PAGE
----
Thursday, October 2, 2008


Roofnet is an unplanned 802.11b mesh network that aims to provide high performance Internet access. Roofnet has the following design advantages: Unconstrained node placement, omni-directional antennas, multi-hop routing and throughput-optimized routing. While these advantages ease deployment, the question is how it affects the performance of the network.

I like the deployment scenario of Roofnet – volunteers who just signed up and installed the node on their roof tops. Routing happens over a combination of link-state and DSR-style querying. The installation is fairly straightforward, and nodes form a wireless ad-hoc network among them. I would have liked to see a photo of the antenna installed on the rooftop along with node. Are the nodes to which the antennas are connected, placed on the roof top too? What are the effects of wear and tear, pollution etc.? In any case, a nice follow-up work to this could be something like “The Operational Difficulties of maintaining a wide-spread mesh network” (like the TIER paper in NSDI 2008 – I loved it!).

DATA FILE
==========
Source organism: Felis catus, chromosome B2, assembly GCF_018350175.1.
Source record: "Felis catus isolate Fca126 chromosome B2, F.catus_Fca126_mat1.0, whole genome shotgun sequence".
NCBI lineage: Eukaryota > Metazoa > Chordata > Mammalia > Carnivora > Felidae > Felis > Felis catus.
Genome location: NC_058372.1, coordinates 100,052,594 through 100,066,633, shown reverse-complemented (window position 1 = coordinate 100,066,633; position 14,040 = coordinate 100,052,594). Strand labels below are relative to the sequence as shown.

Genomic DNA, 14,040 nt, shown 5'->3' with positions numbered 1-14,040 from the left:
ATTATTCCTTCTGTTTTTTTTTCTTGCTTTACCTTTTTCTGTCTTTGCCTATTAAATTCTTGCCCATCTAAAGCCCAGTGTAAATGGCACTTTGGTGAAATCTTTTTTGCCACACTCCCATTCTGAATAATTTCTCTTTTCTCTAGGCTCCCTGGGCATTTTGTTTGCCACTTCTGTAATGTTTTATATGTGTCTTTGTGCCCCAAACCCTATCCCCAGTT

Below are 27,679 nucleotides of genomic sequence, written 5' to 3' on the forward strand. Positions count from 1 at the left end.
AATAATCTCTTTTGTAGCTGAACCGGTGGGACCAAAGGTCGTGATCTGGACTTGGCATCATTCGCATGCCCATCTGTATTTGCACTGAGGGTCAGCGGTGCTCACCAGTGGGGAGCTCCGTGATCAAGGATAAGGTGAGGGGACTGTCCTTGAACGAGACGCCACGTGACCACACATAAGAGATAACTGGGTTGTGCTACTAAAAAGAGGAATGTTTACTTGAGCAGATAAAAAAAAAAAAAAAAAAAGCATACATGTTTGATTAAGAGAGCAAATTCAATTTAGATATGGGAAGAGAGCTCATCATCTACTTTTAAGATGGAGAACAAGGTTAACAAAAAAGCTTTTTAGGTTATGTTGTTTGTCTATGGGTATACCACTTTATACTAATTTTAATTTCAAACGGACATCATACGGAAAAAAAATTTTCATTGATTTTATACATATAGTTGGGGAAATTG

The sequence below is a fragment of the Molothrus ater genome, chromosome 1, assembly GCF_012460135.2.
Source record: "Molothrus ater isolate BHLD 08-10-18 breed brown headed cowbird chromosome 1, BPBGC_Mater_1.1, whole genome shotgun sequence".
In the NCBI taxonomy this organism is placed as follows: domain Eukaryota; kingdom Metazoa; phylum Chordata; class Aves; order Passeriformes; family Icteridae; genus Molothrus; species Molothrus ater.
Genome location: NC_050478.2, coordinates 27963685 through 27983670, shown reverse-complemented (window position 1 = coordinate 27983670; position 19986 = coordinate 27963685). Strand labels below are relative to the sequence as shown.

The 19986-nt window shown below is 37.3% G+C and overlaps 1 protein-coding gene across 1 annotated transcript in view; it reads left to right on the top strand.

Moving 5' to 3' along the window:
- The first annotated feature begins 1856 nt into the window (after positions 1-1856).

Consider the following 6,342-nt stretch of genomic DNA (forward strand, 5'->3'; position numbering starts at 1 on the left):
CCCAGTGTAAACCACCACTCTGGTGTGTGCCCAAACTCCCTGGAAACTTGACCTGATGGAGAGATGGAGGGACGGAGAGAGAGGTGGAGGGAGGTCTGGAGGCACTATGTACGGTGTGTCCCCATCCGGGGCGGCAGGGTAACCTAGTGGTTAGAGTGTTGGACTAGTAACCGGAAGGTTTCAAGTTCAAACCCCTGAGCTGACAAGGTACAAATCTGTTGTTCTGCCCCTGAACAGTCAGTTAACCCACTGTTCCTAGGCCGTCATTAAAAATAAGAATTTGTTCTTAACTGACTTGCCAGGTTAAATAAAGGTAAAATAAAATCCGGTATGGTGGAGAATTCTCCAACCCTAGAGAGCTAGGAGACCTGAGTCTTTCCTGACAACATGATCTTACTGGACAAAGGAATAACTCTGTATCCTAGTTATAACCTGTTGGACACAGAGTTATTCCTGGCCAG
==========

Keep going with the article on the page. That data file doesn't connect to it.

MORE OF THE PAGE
The evaluation determines performance of Roofnet based on the following measurements:

  1. Multi-hop TCP data obtained using a one-way bulk TCP transfer between each pair of Roofnet nodes (15 seconds)
  2. Single-hop TCP data measured using direct links between nodes
  3. Loss matrix that quantifies the loss rate between each pair of nodes using 1500-byte broadcasts
  4. Multi-hop density: TCP throughput between a fixed set of four nodes for different Roofnet nodes

Another aspect of their evaluation could be to see at what density does it become too chaotic that there is just way too much interference. But “living with the interference” is a theme in MIT’s current research…so it seems to be consistent.

I am personally not a fan of multi-hop networks in real life. I have never been able to get its utility in a generic sense (I understand it is clearly useful for special cases like sensor nets). And in any case, Roofnet isn’t too relevant for an urban setting where each user is likely to have a gateway anyway. But it would be interesting to see how Meraki does (or has done).

But overall, I found this paper to be quite interesting and smart but I wouldn’t vote for keeping it on the list.

1 comment:

Akhil Dhar said...

That would be an interesting follow-up study indeed. Do any of these external physical factors affect the performance of outdoor satellite networks? I'd imagine that similar effects would be seen for this architecture.